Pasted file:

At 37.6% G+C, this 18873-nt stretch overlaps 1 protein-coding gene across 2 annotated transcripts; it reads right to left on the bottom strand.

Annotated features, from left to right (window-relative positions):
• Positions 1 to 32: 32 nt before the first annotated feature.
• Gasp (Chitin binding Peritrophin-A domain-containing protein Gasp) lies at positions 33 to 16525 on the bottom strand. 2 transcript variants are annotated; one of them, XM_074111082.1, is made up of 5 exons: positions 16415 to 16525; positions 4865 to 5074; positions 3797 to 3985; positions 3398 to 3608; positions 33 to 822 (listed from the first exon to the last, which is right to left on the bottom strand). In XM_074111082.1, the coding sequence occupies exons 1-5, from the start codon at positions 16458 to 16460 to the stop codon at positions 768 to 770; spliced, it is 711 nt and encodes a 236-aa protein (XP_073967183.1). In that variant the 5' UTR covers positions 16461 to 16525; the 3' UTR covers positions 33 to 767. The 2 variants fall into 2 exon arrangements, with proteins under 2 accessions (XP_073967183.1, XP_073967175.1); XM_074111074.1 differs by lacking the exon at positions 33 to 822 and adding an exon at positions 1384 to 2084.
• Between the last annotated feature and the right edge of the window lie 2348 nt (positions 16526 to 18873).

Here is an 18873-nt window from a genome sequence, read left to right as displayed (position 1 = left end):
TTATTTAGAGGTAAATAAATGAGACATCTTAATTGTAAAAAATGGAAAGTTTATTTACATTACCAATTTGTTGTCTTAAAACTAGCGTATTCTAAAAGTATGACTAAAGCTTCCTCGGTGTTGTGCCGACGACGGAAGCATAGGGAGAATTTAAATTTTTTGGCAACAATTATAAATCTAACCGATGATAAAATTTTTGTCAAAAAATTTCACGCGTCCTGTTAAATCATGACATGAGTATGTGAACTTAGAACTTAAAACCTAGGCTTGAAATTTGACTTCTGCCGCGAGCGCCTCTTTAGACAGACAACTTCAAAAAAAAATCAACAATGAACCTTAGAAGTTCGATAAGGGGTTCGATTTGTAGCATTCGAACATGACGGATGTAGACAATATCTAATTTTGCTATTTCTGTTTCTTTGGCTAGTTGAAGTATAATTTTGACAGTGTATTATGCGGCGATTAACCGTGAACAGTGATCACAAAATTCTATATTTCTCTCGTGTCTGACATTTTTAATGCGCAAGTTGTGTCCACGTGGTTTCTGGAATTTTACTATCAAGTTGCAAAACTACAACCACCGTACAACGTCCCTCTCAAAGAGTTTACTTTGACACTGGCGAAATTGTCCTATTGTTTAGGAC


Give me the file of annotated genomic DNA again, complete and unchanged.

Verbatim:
At 37.6% G+C, this 18873-nt stretch overlaps 1 protein-coding gene across 2 annotated transcripts; it reads right to left on the bottom strand.

Annotated features, from left to right (window-relative positions):
• Positions 1 to 32: 32 nt before the first annotated feature.
• Gasp (Chitin binding Peritrophin-A domain-containing protein Gasp) lies at positions 33 to 16525 on the bottom strand. 2 transcript variants are annotated; one of them, XM_074111082.1, is made up of 5 exons: positions 16415 to 16525; positions 4865 to 5074; positions 3797 to 3985; positions 3398 to 3608; positions 33 to 822 (listed from the first exon to the last, which is right to left on the bottom strand). In XM_074111082.1, the coding sequence occupies exons 1-5, from the start codon at positions 16458 to 16460 to the stop codon at positions 768 to 770; spliced, it is 711 nt and encodes a 236-aa protein (XP_073967183.1). In that variant the 5' UTR covers positions 16461 to 16525; the 3' UTR covers positions 33 to 767. The 2 variants fall into 2 exon arrangements, with proteins under 2 accessions (XP_073967183.1, XP_073967175.1); XM_074111074.1 differs by lacking the exon at positions 33 to 822 and adding an exon at positions 1384 to 2084.
• Between the last annotated feature and the right edge of the window lie 2348 nt (positions 16526 to 18873).

Here is an 18873-nt window from a genome sequence, read left to right as displayed (position 1 = left end):
TTATTTAGAGGTAAATAAATGAGACATCTTAATTGTAAAAAATGGAAAGTTTATTTACATTACCAATTTGTTGTCTTAAAACTAGCGTATTCTAAAAGTATGACTAAAGCTTCCTCGGTGTTGTGCCGACGACGGAAGCATAGGGAGAATTTAAATTTTTTGGCAACAATTATAAATCTAACCGATGATAAAATTTTTGTCAAAAAATTTCACGCGTCCTGTTAAATCATGACATGAGTATGTGAACTTAGAACTTAAAACCTAGGCTTGAAATTTGACTTCTGCCGCGAGCGCCTCTTTAGACAGACAACTTCAAAAAAAAATCAACAATGAACCTTAGAAGTTCGATAAGGGGTTCGATTTGTAGCATTCGAACATGACGGATGTAGACAATATCTAATTTTGCTATTTCTGTTTCTTTGGCTAGTTGAAGTATAATTTTGACAGTGTATTATGCGGCGATTAACCGTGAACAGTGATCACAAAATTCTATATTTCTCTCGTGTCTGACATTTTTAATGCGCAAGTTGTGTCCACGTGGTTTCTGGAATTTTACTATCAAGTTGCAAAACTACAACCACCGTACAACGTCCCTCTCAAAGAGTTTACTTTGACACTGGCGAAATTGTCCTATTGTTTAGGAC